Aldi Irish Reserve 26 Year Old Single Malt

It's back off to the supermarkets for this review and specifically, Aldi. Not content with shaking up the world of food shopping around Europe, the 'discounters' of Aldi and Lidl like to challenge the norms of the supermarket off licence too. Aldi first made waves a few years ago when they released their 'Glenbridge' 40 year old malt (no...your eyes do not deceive you) for £49.99 (again...your eyes do not deceive you)! 

Since then both Aldi and Lidl have released their own single malt labels, Glen Marnoch and Ben Bracken respectively. Things get more fun around the autumn of each year when they release old age statement variations. For instance in 2017 Aldi released their 29 year old Glen Marnoch single malt and this 26 year old Irish single malt for the princely sum of £39.99 or €49.99! Lidl released a 22 year old Islay malt for £45. Absolutely crazy money for such old age statements. 

Lets just consider the prices of some Irish age statement bearing whiskies just to put this in context. Jameson 18 year old (blend) £100 (Fairleys)/€129.99 (Celtic whiskey shop), Busmills 21 year old £158/€175, Redbreast 21 year old £160/€184, Teeling 24 year old £255/€325. The difference is phenomenal and really makes you wonder how Aldi managed it.

Unsurprisingly there was a bit of a clamour to get these bottles. Up here on the north coast I was hampered even more so by the fact that there are no Aldi's in Northern Ireland!! So a special shout out goes to my good friend Paddy Doherty who sourced me one in Buncrana which is further north than my hometown of Coleraine even though Buncrana is in the south of Ireland. That's pure Irish gold for you there!

As regards information pertaining to the liquid inside the Aldi Irish Reserve bottle, it's scarce. All the bottle tells us is that its aged for 26 years in oak casks. As such the online community has been speculating furiously as to where it has come from and the choice is limited! Bottled in 2017 and aged for 26 years at least means it was distilled, at the latest in 1991. At that time only two distilleries in Ireland where producing single malt, Bushmills and the 'toddler' of a distillery in Cooley.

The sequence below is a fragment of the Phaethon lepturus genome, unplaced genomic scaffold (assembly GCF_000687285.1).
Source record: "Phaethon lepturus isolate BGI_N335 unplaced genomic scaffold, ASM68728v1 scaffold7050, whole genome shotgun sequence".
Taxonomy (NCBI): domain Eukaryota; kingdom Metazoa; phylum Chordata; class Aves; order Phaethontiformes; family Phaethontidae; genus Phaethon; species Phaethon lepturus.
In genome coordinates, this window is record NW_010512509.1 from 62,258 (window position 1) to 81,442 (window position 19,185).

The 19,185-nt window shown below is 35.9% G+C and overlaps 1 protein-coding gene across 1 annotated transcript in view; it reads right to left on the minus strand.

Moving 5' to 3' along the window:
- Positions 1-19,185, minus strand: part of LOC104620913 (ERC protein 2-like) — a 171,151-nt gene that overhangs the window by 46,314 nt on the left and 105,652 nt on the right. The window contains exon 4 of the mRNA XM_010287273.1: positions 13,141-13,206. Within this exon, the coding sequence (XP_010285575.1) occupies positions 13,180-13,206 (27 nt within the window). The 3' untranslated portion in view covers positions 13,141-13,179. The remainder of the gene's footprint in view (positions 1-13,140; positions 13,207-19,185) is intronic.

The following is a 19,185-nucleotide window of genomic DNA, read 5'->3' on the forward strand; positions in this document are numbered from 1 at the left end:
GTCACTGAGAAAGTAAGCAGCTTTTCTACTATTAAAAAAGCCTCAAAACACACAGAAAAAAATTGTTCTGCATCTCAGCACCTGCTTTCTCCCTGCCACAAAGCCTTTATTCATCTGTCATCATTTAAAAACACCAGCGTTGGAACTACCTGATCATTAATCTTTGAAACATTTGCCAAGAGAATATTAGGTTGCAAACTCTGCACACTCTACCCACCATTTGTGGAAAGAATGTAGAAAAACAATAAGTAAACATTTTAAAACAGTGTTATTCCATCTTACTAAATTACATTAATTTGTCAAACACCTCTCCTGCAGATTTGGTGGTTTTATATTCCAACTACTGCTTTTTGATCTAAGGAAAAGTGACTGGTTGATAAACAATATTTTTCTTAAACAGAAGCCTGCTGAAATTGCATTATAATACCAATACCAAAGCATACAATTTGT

Many have stumped for Bushmills who apparently were fooling around with double distillation at that time. Having spoken to some inside Bushmills they are adamant it isn't from them. Taste profile wise I have to say that I think it tastes like an older Tyrconnell (produced by Cooley orginally, now produced by the Kilbeggan Distilling Company who are Cooley rebranded).

So its aged 26 years, bottled at 40%, likely chill filtered and likely has e150 added.


Golden hay


I'm immediately hit by woody notes plus a little metallic edge. Then creme caramel, vanilla and milk chocolate. Eventually the fruitiness breaks through - apples, pears, tinned pineapple in syrup, orange peel and a green herb note at the finish.


A very thin mouth feel, even the legs in the glass run thin and quick. Quite dry and tannic for me with the metallic note following from the nose, its slight but apparent. Malt, dark brown sugar and just a hint of the fruitiness suggested by the nose before the oak dominates.


Short, bitter green herbs and woody.


I can't say I'm massively impressed by this, neither am I overly disappointed. At £40 for the bottle with such an age statement it had to be tried but you can get a better Irish experience cheaper from the likes of the Bushmill's 10 year old, Jameson Black Barrel or Powers Three Swallows. It is perfectly acceptable for the money though and does make you wonder about the pricing of equivalent age Irish and Scotch whiskies. I cant help but feel that this particular whiskey would have benefited from about 5 years less in the cask plus being bottle at around 43%. 

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